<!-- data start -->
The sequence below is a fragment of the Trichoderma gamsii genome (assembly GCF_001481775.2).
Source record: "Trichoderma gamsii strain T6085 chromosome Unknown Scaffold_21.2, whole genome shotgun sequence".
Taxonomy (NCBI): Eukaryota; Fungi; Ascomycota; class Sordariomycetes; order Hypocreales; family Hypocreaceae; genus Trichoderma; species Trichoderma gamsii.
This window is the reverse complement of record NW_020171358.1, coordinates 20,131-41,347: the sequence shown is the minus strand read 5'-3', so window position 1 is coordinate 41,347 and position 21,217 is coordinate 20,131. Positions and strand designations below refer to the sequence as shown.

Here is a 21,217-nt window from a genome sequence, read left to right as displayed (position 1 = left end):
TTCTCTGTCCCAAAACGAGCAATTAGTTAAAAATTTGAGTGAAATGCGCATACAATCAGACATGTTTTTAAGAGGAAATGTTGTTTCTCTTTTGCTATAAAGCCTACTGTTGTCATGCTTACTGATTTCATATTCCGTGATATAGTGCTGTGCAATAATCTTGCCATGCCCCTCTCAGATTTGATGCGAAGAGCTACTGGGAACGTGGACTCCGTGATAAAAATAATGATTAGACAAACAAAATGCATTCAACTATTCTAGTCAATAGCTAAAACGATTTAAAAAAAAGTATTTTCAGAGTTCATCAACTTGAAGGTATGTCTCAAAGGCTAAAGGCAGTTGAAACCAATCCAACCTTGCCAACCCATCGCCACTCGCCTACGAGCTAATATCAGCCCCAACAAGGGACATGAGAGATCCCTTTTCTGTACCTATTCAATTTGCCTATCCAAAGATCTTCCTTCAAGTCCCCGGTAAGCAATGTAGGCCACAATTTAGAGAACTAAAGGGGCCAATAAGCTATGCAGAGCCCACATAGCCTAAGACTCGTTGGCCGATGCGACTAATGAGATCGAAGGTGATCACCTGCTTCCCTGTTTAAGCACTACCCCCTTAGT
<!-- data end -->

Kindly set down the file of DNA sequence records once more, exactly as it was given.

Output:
The sequence below is a fragment of the Trichoderma gamsii genome (assembly GCF_001481775.2).
Source record: "Trichoderma gamsii strain T6085 chromosome Unknown Scaffold_21.2, whole genome shotgun sequence".
Taxonomy (NCBI): Eukaryota; Fungi; Ascomycota; class Sordariomycetes; order Hypocreales; family Hypocreaceae; genus Trichoderma; species Trichoderma gamsii.
This window is the reverse complement of record NW_020171358.1, coordinates 20,131-41,347: the sequence shown is the minus strand read 5'-3', so window position 1 is coordinate 41,347 and position 21,217 is coordinate 20,131. Positions and strand designations below refer to the sequence as shown.

Here is a 21,217-nt window from a genome sequence, read left to right as displayed (position 1 = left end):
TTCTCTGTCCCAAAACGAGCAATTAGTTAAAAATTTGAGTGAAATGCGCATACAATCAGACATGTTTTTAAGAGGAAATGTTGTTTCTCTTTTGCTATAAAGCCTACTGTTGTCATGCTTACTGATTTCATATTCCGTGATATAGTGCTGTGCAATAATCTTGCCATGCCCCTCTCAGATTTGATGCGAAGAGCTACTGGGAACGTGGACTCCGTGATAAAAATAATGATTAGACAAACAAAATGCATTCAACTATTCTAGTCAATAGCTAAAACGATTTAAAAAAAAGTATTTTCAGAGTTCATCAACTTGAAGGTATGTCTCAAAGGCTAAAGGCAGTTGAAACCAATCCAACCTTGCCAACCCATCGCCACTCGCCTACGAGCTAATATCAGCCCCAACAAGGGACATGAGAGATCCCTTTTCTGTACCTATTCAATTTGCCTATCCAAAGATCTTCCTTCAAGTCCCCGGTAAGCAATGTAGGCCACAATTTAGAGAACTAAAGGGGCCAATAAGCTATGCAGAGCCCACATAGCCTAAGACTCGTTGGCCGATGCGACTAATGAGATCGAAGGTGATCACCTGCTTCCCTGTTTAAGCACTACCCCCTTAGT